Joyce Glasser reviews Faces Places (Visages Villages) (September 21, 2018), Cert. 12A, 94 mins.
If you cannot buy a ticket to 90-minutes of joy and happiness you can buy a ticket to 88-year- old Agnès Varda’s Faces Places, a fun but profound and uplifting journey through lovely French villages made in conjunction with 33-year-old site-specific photographer JR. In an amusing prologue the two speculate on all the places their paths might have crossed if fate had intended them to while clever little scenes show how the destined meeting was inadvertently obstructed. Then in 2015, JR visits Varda in her Rue Daguerre home and invites her to meet his team at his office. The decision to take to the road in JR’s mobile photographic studio (that looks like a giant camera) was inevitable.
Though the idea is to immortalise the farmers, waitresses, factory workers and bell ringers of France with JR’s larger-than-life photographs plastered on a variety of surfaces, Varda (The Gleaners and I, Jacquot de Nantes, Vagabond) began her career as a stills photographer and her memories and old photos contribute to the rich tapestry of the journey. An old photo of her former assistant, model and friend, the late fashion photographer Guy Bourdin, ends up on the side of German bunker on the shore between Saint Aubin and St Marguerite.
Part of the French New Wave, Varda was JR’s age, 33, when she made her existentialist film Cleo from 5 to 7 in which the audience follows an attractive pop star as she waits for the results of a medical autopsy. The story is shot almost in real time as Cleo has to pass the time between 5:00pm and 6:30pm awaiting the results, and the film is 90 minutes.
In Faces Places death and the passage of time are still on Varda’s mind and nowhere as sadly as when the pair pays a visit to Jean-Luc Godard whom Varda – (and her late husband, the director Jacques Demy) – knew well, but had not seen in ages. Godard is not the type to send catch-up postcards, although Varda prides herself on persuading him to remove his sun glasses – her only known pet peeve).
Death, or at least nostalgia, is on Varda’s mind, too, as she revels in the coincidence of returning to Charence, the last home of her now deceased friend, the lawyer/writer Natalie Surraute.
An imposing, larger-than-life portrait of a technology- minded farmer in Charence who picked up JR hitch-hiking is glued to the side of his barn turning the farmer (who works 4,000 acres by himself) into a rural hero, while retaining his personality. As for Surraute, who was barred from practising law by the anti-Jewish Vichy regime in France and went into hiding, there is a more modest official plaque. But Surraute also lives on through her books and through Varda, whose breakthrough film Vagabond is dedicated to Surraute in the credits.
The almost poetic links between past and present continue, for Vagabond, one of the great, early feminist films from 1984, is not only about an untimely death, but is a kind of road movie about a female drifter, a bit like Varda herself albeit in this more upbeat road movie.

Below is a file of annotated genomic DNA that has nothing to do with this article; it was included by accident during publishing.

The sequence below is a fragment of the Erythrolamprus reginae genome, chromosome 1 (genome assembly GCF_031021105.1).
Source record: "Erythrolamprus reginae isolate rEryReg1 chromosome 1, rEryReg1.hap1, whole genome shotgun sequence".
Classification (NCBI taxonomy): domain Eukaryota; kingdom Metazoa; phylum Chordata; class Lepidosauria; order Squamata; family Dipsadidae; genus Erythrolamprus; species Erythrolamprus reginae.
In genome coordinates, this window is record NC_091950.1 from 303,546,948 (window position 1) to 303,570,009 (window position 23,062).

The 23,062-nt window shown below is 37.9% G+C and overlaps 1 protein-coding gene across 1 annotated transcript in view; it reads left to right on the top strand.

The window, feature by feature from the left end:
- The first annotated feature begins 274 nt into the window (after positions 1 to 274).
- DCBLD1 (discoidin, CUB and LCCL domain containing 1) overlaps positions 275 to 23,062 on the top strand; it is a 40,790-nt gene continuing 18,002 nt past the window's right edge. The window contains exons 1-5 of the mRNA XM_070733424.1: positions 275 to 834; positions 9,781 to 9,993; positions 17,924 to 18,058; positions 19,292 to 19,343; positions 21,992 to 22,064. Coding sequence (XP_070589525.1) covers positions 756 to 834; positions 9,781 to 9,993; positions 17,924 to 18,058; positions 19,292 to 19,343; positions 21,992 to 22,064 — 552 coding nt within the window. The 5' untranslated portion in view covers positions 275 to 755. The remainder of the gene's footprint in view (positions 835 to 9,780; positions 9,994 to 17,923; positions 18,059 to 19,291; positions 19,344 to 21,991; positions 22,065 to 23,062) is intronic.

For overwhelmingly, the focus of Faces Places is on life; and the unlikely duo discovers life brimming over with down-to-earth people who are a joy to be around. Even a police officer is won over by the enterprising filmmakers when he is duty-bound to warn JR that a permit is needed for his scaffolding. ‘Send any and all fines to Agnès Varda,’ JR jokes, and after more banter, the star-struck cop concedes, ‘Ok. Everything is negotiable.’
Varda and JR, so different in their physical appearance, are kindred spirits and great collaborators JR is young, bearded, tall and thin and dresses in a leather coat, big hat and dark shades permanently glued to his face, that remind Varda of Godard. The sun glasses were a constant annoyance for Varda with Godard and remain so with JR. In contrast, Varda is old, short, stocky and round, with a cap of short, straight white and brown hair sitting on her head like a mushroom. This disparity of appearance adds to the infectious good will that the pair brings with them to each village and seem to find in return.
It is not just the picturesque rural scenery and the relationship between the creative Varda and JR that make the film so charming, but the people they meet and the poignant photographic legacies they leave behind. Everyone will have their favourite encounter, but the first might be the best, artistically, and emotionally.
They travel north to a region that Varda remembers for its black slag heaps and for a collection of vintage postcards of mid 20th century miners that she had kept. There they discover a row of miners’ houses condemned for demolition and a sole resister, Jeanine. Jeanine has too many memories of life and, particularly, of her beloved miner father to abandon her childhood home. JR, who admits that he spends more time on a scaffold than taking pictures, plasters huge images of the historic miner posters on the red brick walls of the houses and they look dramatic and striking. Young girls gather for selfies with JR in front of the houses and you hope that this will ignite their curiosity about their own history.
‘We celebrated the miners and now we want to celebrate Jeanine, la resistante’, Varda tells us. A blow up of Jeanine’s face appears on the home that she is trying to save. In that face we see a determined and defiant woman and yet a sensitive and vulnerable one as well. Varda also captures Jeanine’s reaction to her image, and it is worth the price of admission just to witness it.
You can watch the film trailer here: